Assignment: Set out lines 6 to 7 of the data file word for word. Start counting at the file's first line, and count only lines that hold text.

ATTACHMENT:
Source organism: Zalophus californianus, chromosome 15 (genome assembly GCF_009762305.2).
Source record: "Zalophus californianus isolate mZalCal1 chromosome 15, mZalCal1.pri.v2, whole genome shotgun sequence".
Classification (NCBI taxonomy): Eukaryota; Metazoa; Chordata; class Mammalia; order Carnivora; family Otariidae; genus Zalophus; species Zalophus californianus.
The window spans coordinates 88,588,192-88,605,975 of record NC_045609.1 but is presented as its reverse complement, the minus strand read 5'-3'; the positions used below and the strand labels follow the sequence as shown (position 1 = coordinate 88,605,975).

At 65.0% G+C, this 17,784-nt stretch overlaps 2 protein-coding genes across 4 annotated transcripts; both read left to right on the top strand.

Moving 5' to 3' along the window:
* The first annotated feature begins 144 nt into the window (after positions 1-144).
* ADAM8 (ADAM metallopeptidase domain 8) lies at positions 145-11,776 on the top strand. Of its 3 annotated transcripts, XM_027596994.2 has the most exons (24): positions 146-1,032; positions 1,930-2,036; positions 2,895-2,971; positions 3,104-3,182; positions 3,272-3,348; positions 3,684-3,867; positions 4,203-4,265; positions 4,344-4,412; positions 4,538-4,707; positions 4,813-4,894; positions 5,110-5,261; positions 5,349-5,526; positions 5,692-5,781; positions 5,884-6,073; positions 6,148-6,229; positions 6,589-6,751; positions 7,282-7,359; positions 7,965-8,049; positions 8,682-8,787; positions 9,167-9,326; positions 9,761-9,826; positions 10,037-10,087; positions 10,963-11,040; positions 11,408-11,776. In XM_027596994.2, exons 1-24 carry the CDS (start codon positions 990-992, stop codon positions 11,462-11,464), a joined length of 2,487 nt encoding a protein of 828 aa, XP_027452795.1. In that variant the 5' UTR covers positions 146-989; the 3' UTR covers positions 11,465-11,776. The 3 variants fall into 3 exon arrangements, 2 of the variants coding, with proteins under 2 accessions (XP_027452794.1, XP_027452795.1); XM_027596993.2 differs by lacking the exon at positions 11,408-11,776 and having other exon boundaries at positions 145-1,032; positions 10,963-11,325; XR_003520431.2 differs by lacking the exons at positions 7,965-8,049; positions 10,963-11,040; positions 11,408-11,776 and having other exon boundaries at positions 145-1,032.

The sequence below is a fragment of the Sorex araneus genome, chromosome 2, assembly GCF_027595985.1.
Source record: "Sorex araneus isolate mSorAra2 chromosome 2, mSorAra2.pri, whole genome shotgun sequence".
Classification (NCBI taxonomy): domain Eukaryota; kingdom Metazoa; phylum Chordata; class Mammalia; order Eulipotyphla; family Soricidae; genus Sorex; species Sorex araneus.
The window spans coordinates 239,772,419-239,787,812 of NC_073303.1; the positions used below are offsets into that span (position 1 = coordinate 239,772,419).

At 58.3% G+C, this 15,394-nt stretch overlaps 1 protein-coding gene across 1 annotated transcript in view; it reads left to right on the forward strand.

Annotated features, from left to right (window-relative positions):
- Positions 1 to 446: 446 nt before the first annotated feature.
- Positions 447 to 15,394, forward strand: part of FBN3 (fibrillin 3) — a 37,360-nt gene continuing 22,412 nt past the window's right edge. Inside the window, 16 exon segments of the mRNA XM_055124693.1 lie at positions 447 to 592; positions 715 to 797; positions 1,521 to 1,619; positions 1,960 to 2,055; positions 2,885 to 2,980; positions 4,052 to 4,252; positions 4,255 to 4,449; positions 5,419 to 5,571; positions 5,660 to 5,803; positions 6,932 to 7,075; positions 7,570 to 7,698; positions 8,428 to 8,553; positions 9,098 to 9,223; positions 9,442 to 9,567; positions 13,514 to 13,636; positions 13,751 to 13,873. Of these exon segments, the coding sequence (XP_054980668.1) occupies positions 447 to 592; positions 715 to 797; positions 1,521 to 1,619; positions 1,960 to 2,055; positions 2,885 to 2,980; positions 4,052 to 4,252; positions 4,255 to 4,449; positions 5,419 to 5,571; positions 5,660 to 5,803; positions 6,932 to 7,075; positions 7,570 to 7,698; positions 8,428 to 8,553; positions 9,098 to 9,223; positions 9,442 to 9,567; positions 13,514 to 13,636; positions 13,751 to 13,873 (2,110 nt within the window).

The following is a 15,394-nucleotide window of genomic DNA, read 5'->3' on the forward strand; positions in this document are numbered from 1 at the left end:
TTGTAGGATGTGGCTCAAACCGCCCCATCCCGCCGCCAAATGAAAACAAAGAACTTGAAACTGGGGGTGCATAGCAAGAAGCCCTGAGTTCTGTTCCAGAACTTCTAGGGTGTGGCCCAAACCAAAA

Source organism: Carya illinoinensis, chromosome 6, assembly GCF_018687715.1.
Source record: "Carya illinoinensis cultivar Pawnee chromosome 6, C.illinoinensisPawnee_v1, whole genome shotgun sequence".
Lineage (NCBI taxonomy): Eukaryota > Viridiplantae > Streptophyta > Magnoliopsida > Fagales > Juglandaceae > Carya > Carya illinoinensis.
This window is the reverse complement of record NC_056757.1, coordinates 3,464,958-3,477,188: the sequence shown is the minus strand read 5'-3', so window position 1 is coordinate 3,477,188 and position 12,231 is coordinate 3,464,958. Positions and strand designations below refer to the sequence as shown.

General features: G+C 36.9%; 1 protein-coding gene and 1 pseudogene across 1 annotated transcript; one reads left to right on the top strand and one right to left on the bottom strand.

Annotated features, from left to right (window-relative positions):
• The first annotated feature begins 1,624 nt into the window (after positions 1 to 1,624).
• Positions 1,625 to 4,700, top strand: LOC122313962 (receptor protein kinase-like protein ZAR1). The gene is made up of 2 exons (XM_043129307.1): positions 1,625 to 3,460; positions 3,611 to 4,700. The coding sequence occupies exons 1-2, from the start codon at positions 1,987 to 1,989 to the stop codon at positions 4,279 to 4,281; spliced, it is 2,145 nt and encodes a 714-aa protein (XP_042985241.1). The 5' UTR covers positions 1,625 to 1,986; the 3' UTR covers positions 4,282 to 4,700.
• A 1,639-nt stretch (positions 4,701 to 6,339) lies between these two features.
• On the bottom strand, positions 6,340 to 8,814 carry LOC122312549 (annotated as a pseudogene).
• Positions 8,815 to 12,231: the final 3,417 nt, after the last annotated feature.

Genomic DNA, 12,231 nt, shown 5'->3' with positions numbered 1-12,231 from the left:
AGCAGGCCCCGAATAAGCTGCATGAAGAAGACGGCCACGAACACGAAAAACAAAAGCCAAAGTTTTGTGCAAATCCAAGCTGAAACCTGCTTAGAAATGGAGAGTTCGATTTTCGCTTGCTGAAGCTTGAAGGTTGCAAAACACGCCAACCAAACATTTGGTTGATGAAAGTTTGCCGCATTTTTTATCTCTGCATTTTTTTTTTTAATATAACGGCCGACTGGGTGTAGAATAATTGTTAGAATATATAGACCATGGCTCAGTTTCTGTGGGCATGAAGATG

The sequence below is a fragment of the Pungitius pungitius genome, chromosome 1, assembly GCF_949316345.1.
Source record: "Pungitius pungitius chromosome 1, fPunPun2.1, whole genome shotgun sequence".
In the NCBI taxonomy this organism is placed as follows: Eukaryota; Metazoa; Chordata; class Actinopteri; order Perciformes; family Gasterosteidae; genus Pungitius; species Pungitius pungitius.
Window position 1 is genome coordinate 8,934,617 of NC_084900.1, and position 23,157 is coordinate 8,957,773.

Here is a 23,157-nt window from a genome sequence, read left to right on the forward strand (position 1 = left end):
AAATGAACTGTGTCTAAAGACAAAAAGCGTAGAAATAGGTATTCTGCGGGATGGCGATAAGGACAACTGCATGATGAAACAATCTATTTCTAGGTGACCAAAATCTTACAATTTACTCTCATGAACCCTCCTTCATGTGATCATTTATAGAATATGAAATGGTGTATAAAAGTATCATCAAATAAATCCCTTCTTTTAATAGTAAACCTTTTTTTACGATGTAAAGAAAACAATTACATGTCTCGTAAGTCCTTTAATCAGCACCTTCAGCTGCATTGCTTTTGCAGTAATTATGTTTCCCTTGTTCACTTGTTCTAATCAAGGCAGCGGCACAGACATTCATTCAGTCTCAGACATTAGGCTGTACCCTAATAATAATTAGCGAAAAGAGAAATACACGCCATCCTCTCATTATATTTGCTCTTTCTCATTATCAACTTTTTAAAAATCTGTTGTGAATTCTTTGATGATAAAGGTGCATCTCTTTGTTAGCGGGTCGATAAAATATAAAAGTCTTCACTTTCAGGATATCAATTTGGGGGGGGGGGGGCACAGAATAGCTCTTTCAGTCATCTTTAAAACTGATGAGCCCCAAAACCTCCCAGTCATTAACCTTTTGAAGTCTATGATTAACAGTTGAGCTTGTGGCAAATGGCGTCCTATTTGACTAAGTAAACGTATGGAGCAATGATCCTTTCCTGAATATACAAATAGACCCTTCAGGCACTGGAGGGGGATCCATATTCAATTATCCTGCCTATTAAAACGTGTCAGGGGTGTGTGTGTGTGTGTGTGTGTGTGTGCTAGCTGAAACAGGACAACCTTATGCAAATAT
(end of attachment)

Moving 5' to 3' along the window:
* The first annotated feature begins 144 nt into the window (after positions 1-144).